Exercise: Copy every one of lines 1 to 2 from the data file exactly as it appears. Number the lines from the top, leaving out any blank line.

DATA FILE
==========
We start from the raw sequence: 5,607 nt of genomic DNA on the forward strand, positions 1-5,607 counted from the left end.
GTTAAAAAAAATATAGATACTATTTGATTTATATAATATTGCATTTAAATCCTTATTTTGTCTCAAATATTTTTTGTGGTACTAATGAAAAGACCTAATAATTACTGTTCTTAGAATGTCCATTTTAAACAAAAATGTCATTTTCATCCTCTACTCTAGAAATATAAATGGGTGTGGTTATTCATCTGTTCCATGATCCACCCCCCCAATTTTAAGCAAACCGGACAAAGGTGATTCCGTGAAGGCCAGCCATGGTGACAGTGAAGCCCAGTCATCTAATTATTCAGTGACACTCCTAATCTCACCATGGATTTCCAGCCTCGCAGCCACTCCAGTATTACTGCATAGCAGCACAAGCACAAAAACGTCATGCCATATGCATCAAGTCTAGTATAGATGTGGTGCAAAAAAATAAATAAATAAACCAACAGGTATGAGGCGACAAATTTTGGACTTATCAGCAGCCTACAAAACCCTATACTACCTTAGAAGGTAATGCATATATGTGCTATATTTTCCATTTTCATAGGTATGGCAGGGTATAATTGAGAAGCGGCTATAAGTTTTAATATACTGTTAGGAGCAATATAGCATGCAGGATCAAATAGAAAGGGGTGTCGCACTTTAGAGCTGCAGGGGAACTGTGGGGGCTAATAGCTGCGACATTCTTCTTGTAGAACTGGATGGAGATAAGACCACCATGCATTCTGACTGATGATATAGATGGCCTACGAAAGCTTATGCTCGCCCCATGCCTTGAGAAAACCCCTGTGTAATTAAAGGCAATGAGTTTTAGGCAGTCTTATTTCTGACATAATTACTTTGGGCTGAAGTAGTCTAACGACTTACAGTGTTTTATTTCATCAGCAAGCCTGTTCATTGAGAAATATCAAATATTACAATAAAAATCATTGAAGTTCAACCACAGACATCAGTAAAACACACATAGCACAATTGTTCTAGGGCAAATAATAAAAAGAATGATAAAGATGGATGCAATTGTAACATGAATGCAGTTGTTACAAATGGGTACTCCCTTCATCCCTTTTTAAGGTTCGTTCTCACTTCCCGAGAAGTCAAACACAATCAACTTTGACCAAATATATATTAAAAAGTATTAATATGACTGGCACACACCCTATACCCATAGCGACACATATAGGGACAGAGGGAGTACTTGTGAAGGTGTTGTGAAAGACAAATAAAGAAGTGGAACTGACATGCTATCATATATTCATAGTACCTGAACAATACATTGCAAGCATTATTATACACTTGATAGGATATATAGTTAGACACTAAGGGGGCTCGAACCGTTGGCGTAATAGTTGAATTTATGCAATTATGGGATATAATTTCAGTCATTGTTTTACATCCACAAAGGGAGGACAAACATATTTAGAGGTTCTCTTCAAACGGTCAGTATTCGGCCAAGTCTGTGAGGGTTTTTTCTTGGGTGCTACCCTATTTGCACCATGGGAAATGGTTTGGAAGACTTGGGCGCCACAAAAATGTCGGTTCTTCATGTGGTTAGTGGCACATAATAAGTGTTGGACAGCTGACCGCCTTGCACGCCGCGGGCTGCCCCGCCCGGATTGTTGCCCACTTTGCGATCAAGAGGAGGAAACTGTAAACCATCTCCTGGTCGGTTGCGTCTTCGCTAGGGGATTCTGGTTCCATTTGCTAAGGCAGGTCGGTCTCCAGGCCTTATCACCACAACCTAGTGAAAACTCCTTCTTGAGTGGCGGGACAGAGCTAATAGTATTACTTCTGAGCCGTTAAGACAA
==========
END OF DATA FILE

We start from the raw sequence: 5,607 nt of genomic DNA on the forward strand, positions 1-5,607 counted from the left end.
GTTAAAAAAAATATAGATACTATTTGATTTATATAATATTGCATTTAAATCCTTATTTTGTCTCAAATATTTTTTGTGGTACTAATGAAAAGACCTAATAATTACTGTTCTTAGAATGTCCATTTTAAACAAAAATGTCATTTTCATCCTCTACTCTAGAAATATAAATGGGTGTGGTTATTCATCTGTTCCATGATCCACCCCCCCAATTTTAAGCAAACCGGACAAAGGTGATTCCGTGAAGGCCAGCCATGGTGACAGTGAAGCCCAGTCATCTAATTATTCAGTGACACTCCTAATCTCACCATGGATTTCCAGCCTCGCAGCCACTCCAGTATTACTGCATAGCAGCACAAGCACAAAAACGTCATGCCATATGCATCAAGTCTAGTATAGATGTGGTGCAAAAAAATAAATAAATAAACCAACAGGTATGAGGCGACAAATTTTGGACTTATCAGCAGCCTACAAAACCCTATACTACCTTAGAAGGTAATGCATATATGTGCTATATTTTCCATTTTCATAGGTATGGCAGGGTATAATTGAGAAGCGGCTATAAGTTTTAATATACTGTTAGGAGCAATATAGCATGCAGGATCAAATAGAAAGGGGTGTCGCACTTTAGAGCTGCAGGGGAACTGTGGGGGCTAATAGCTGCGACATTCTTCTTGTAGAACTGGATGGAGATAAGACCACCATGCATTCTGACTGATGATATAGATGGCCTACGAAAGCTTATGCTCGCCCCATGCCTTGAGAAAACCCCTGTGTAATTAAAGGCAATGAGTTTTAGGCAGTCTTATTTCTGACATAATTACTTTGGGCTGAAGTAGTCTAACGACTTACAGTGTTTTATTTCATCAGCAAGCCTGTTCATTGAGAAATATCAAATATTACAATAAAAATCATTGAAGTTCAACCACAGACATCAGTAAAACACACATAGCACAATTGTTCTAGGGCAAATAATAAAAAGAATGATAAAGATGGATGCAATTGTAACATGAATGCAGTTGTTACAAATGGGTACTCCCTTCATCCCTTTTTAAGGTTCGTTCTCACTTCCCGAGAAGTCAAACACAATCAACTTTGACCAAATATATATTAAAAAGTATTAATATGACTGGCACACACCCTATACCCATAGCGACACATATAGGGACAGAGGGAGTACTTGTGAAGGTGTTGTGAAAGACAAATAAAGAAGTGGAACTGACATGCTATCATATATTCATAGTACCTGAACAATACATTGCAAGCATTATTATACACTTGATAGGATATATAGTTAGACACTAAGGGGGCTCGAACCGTTGGCGTAATAGTTGAATTTATGCAATTATGGGATATAATTTCAGTCATTGTTTTACATCCACAAAGGGAGGACAAACATATTTAGAGGTTCTCTTCAAACGGTCAGTATTCGGCCAAGTCTGTGAGGGTTTTTTCTTGGGTGCTACCCTATTTGCACCATGGGAAATGGTTTGGAAGACTTGGGCGCCACAAAAATGTCGGTTCTTCATGTGGTTAGTGGCACATAATAAGTGTTGGACAGCTGACCGCCTTGCACGCCGCGGGCTGCCCCGCCCGGATTGTTGCCCACTTTGCGATCAAGAGGAGGAAACTGTAAACCATCTCCTGGTCGGTTGCGTCTTCGCTAGGGGATTCTGGTTCCATTTGCTAAGGCAGGTCGGTCTCCAGGCCTTATCACCACAACCTAGTGAAAACTCCTTCTTGAGTGGCGGGACAGAGCTAATAGTATTACTTCTGAGCCGTTAAGACAA